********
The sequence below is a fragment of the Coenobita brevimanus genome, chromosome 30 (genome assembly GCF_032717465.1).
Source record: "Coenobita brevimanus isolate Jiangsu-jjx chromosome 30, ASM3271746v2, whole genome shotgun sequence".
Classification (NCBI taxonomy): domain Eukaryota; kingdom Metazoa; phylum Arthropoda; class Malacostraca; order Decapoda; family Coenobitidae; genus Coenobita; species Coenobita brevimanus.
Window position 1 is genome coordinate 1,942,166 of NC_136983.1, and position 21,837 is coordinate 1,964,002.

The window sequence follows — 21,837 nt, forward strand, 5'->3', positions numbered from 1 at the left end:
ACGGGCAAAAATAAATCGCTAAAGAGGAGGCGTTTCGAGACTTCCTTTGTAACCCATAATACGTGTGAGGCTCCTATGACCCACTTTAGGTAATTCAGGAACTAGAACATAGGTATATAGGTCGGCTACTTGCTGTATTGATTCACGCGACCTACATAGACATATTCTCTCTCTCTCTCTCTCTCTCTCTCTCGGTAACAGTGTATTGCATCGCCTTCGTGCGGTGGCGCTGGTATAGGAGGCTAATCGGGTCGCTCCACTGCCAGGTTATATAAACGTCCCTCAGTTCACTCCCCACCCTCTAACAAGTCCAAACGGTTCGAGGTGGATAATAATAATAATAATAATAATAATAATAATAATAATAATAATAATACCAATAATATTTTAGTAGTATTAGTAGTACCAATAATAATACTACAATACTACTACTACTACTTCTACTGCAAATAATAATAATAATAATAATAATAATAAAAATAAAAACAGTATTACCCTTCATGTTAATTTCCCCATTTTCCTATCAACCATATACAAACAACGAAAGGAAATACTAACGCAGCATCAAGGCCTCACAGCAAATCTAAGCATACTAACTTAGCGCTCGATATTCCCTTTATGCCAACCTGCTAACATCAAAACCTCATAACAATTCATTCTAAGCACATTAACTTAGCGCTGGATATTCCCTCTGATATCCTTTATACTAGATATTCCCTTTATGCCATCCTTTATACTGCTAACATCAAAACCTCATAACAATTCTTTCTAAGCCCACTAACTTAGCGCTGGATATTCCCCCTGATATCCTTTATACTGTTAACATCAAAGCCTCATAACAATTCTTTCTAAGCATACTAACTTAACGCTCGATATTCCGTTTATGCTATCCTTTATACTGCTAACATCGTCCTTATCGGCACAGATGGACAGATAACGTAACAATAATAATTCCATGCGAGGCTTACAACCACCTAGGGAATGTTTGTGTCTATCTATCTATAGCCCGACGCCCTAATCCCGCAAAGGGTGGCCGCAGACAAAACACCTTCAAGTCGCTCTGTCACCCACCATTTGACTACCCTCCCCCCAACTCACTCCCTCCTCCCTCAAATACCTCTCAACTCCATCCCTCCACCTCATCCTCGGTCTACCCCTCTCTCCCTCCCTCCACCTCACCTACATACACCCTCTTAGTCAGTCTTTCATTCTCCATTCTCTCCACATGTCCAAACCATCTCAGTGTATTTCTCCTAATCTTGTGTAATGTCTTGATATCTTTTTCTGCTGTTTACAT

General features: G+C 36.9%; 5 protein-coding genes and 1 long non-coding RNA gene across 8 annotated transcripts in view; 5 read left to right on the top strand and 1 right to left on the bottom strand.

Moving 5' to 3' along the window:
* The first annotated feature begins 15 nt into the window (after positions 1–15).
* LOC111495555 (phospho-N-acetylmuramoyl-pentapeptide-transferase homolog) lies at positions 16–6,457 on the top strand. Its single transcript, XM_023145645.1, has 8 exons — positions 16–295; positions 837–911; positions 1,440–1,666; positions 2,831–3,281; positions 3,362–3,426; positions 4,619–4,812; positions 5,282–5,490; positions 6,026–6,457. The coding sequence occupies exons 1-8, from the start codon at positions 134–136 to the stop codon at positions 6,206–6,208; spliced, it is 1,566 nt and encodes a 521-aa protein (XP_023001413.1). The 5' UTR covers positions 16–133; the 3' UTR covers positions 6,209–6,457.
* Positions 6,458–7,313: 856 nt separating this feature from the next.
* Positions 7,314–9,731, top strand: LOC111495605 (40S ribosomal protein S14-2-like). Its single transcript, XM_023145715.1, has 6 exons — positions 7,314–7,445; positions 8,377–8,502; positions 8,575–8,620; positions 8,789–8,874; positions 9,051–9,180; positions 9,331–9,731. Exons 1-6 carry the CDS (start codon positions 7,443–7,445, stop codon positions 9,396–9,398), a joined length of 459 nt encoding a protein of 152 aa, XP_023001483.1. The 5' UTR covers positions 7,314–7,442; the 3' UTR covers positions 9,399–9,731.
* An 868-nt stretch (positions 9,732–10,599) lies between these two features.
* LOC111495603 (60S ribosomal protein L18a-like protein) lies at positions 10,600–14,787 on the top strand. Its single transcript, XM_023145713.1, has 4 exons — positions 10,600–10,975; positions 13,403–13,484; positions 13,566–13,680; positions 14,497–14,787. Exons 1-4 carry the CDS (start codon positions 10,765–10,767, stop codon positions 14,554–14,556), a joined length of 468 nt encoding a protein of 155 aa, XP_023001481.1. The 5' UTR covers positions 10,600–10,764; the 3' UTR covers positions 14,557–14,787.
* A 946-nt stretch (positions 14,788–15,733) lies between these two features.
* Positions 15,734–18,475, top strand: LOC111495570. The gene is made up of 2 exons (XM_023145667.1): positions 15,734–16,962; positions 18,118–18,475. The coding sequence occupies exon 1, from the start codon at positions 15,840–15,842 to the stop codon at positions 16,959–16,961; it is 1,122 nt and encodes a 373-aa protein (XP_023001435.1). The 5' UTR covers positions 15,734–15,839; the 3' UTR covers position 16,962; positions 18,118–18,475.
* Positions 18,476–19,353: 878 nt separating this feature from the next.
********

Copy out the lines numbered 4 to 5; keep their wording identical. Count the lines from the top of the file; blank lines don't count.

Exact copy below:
Window position 1 is genome coordinate 1,942,166 of NC_136983.1, and position 21,837 is coordinate 1,964,002.

The window sequence follows — 21,837 nt, forward strand, 5'->3', positions numbered from 1 at the left end: